• AB 690 (Quirk-Silva) – Common interest developments: managers: conflicts of interest.
Existing law requires that a person or firm who will act as a common interest development manager provide specified disclosures to the board of directors of the homeowners association, including whether the prospective manager is certified, holds an active real estate license, and the manager’s name and address. This bill would require a manager or a common interest development management firm to disclose specified information before entering into a management agreement. The bill would require a disclosure on whether the manager receives a referral fee from 3rd parties for distributing required documents and an affirmative written acknowledgment that specified documents provided to the manager are the property of the association and not the manager. The Davis-Stirling Common Interest Development Act defines and regulates common interest developments. The act requires a common interest development to be managed by an association. The act requires the association to distribute an annual budget report 30 to 90 days before the end of its fiscal year. Existing law requires the annual budget report to include specified information. This bill would additionally require the annual budget report to contain specified information relating to charges for requesting copies of certain documents from the association. The act requires a prospective managing agent of a common interest development to provide a written statement to the board of the association containing specified information concerning the managing agent. The act also requires the association to provide to the owner of a separate interest, upon request, specified documents. This bill would require that the manager, common interest development management firm, or its contracted agent facilitate the delivery of the documents requested, if this responsibility is required by the management contract.  The bill would modify the specified form used to identify the charges for requesting copies of documents held by the association by requiring the form to inform a seller that he or she is not required to purchase all of the documents listed on the form and may purchase some or all of the documents as desired. The bill would also require a prospective manager or prospective management firm of a common interest development when presenting a bid for services to the board to include a disclosure of any conflict of interest, as defined.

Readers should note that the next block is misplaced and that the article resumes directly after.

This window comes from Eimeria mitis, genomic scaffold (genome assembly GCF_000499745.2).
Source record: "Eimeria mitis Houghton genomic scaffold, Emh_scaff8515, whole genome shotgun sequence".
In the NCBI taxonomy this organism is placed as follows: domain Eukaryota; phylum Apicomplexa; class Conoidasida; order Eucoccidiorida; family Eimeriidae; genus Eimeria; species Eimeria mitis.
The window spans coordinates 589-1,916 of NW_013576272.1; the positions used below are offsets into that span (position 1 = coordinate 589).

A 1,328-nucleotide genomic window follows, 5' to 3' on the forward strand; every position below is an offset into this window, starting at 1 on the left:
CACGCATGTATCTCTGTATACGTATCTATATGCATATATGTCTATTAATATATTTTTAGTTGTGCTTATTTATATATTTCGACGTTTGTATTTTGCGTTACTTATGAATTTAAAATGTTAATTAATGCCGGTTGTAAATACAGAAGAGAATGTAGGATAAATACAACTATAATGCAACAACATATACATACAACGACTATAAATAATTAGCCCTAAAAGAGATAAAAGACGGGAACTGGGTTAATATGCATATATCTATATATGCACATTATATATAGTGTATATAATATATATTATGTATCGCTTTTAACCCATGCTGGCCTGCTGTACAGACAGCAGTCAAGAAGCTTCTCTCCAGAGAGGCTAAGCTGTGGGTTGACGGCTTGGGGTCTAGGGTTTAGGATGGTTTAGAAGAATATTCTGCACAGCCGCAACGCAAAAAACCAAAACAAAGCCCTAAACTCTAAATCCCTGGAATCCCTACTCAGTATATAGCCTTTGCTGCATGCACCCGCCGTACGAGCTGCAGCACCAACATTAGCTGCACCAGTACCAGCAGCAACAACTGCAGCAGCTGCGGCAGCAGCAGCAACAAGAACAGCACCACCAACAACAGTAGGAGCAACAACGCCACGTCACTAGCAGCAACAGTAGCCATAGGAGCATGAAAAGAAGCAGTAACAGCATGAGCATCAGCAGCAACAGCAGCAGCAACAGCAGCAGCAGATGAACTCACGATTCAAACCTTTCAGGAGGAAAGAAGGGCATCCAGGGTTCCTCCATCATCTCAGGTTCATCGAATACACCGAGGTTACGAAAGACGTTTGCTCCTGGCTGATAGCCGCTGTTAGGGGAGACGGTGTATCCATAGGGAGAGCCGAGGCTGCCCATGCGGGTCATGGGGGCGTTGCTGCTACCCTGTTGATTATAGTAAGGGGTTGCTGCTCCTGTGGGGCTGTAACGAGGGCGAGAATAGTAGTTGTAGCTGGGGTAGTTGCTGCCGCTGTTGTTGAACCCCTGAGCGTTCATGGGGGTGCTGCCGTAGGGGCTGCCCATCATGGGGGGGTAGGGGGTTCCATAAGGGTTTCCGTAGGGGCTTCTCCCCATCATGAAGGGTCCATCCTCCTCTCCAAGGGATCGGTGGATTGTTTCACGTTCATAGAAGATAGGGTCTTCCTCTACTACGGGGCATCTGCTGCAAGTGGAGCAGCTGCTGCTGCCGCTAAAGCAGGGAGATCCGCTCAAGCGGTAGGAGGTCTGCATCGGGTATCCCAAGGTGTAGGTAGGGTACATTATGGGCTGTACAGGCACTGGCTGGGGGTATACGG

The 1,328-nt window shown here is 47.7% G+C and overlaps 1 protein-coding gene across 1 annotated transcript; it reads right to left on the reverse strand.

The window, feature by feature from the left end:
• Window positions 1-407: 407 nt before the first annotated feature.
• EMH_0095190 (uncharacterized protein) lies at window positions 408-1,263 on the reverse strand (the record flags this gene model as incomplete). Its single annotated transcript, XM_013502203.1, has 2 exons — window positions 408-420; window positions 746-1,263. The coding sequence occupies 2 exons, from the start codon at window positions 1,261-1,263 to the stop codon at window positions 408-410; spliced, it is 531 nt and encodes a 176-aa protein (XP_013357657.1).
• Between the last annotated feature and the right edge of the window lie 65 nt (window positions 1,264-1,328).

• AB 731 (Chen) – Personal income taxes: deductions: homeowners’ association assessments.